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What is the different of these ethernet cable?
Category: Company news
Date: 2023-05-26
Click: 1336
Author: yuxun
It's commonly to see various types patch cables from CAT5 to CAT8 . But for commercial using in market still are CAT5 to CAT6A . Now let's talk about CAT6 cable mainly . As I pretty much expected , with such a short distance, all cables were more than capable . Of handing the full gigabit connectio

What was the difference ? 

It's commonly to see various types patch cables from CAT5 to CAT8 . But for commercial using in market still are CAT5 to CAT6A . Now let's talk about CAT6 cable mainly . As I pretty much expected , with such a short distance,  all cables were more than capable . Of handing the full gigabit connection . I had also tested upload speed but it was very inconsistent between tests so i didn't consider that . Then out of curiosity , I did a speed test on my desktop , which is plugged into a port in the wall , using my apartment's cat6 wiring , and with what I would guess is an extra 50 feet of cat6 cable , the speed only dropped less than 10 megabits , so a loss of less than 1% of speed . So the takeaway here is that unless you need to worry about future proofing your connection . It really doesn't matter what type of cable you buy . Perhaps if you have tons and tons of cables packed right next to each other,the improved shielding on the better categories will help you , buy in almost all other cases , it shouldn't matter . But you may all be wondering , what’s the point’s of all these other cables if most people can’t use them . Well , part of it's marketing , since it’s easy to say you need the “better” cable with the higher number , which of course costs more . But of course there is networking hardware out there capable of 10 gigabit ethernet , usually commercial equipment . However , we are starting to see some of 10 gigabit consumer grade switches coming out .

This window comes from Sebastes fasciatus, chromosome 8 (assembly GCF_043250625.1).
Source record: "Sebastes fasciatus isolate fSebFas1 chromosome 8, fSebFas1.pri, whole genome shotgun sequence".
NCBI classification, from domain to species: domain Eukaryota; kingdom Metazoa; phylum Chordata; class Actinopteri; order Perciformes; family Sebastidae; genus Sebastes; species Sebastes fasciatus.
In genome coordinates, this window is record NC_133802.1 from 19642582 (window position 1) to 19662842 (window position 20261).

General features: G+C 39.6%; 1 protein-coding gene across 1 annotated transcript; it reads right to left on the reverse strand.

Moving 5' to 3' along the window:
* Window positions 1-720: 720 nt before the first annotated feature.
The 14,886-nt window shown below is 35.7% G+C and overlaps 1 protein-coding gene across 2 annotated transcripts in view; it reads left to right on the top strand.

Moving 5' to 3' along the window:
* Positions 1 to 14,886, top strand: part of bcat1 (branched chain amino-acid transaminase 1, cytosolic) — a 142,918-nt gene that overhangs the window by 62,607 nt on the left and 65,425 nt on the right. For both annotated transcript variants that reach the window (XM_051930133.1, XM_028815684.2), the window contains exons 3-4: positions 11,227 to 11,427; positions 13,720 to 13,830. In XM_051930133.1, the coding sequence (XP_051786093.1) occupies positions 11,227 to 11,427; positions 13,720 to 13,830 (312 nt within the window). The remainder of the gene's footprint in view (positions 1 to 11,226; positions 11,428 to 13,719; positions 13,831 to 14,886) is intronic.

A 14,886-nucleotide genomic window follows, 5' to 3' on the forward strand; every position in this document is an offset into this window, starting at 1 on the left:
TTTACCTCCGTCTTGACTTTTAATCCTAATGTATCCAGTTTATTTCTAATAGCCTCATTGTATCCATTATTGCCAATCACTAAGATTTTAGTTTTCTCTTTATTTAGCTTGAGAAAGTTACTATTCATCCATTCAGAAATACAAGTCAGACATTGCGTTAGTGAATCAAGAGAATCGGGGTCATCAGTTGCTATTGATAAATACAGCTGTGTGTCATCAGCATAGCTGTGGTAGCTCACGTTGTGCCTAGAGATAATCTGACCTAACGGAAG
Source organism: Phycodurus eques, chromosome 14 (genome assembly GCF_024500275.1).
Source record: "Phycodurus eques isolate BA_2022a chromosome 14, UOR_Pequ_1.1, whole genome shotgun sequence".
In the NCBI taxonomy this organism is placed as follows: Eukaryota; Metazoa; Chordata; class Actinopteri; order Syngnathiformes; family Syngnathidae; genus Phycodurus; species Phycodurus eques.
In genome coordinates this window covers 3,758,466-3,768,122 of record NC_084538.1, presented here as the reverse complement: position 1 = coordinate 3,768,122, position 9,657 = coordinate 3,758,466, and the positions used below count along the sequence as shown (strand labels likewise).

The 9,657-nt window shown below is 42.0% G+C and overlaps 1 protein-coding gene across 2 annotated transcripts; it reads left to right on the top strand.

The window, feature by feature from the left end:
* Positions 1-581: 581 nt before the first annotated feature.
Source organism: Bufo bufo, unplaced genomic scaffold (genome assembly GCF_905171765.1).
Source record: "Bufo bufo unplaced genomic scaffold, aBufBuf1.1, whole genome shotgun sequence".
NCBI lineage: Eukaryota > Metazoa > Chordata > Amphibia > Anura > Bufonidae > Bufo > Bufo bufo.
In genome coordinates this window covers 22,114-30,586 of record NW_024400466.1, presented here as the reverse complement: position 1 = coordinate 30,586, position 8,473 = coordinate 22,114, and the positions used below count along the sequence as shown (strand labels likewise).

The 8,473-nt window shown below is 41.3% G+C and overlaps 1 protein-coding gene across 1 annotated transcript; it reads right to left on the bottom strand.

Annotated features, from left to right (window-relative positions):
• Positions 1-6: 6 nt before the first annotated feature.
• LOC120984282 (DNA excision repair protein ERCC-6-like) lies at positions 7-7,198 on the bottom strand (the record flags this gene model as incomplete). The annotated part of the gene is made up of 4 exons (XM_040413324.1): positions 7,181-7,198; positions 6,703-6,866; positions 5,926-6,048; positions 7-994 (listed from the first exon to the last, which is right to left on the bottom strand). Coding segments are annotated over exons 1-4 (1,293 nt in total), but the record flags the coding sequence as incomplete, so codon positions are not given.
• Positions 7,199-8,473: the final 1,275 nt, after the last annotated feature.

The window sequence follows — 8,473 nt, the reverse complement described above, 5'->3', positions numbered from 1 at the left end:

For example , there's the a switch ,which has two 10 gigabit ports, so you could hook up your computer, and maybe a network storage device to the 10 gigabit port.then everything else to the gigabit ones. That way, even of none of the other device on the network are capable of 10 gigabit. It would allow multiple gigabit data transfers to multiple devices simultaneously , or a 10 gigabit transfer to whatever is on the other fast port . In that sort of situation , where you do have 10 gigabit capabilites, at least Cat6 would be required , at least for the 10 gigabit and if it’s over any kind of distance ,Cat6a would be ideal,for the better reliability . But something tells me not to many people are going to be using 10 gigabit for a while.So i guess my takeaway from all this is that even old ethernet standards have help up surprisingly well. Believe it or not , the same RJ45 connector used in these ethernet cables was first standardized in 1987. At that time ,the initial spec was only 3KHz bandwidth, and now it’s getting into the Gigabit Hz . So I think it’s safe to say that connector probably won't be going anywhere any time soon, since it seems like there's still a lot of room for expansion . I'd love to here what you think down in the comments section .  Are you still using old Cat5e cable , or do you need speed higher than 10G ? If you want to buy network cable , please contact us www.yuxun.com 

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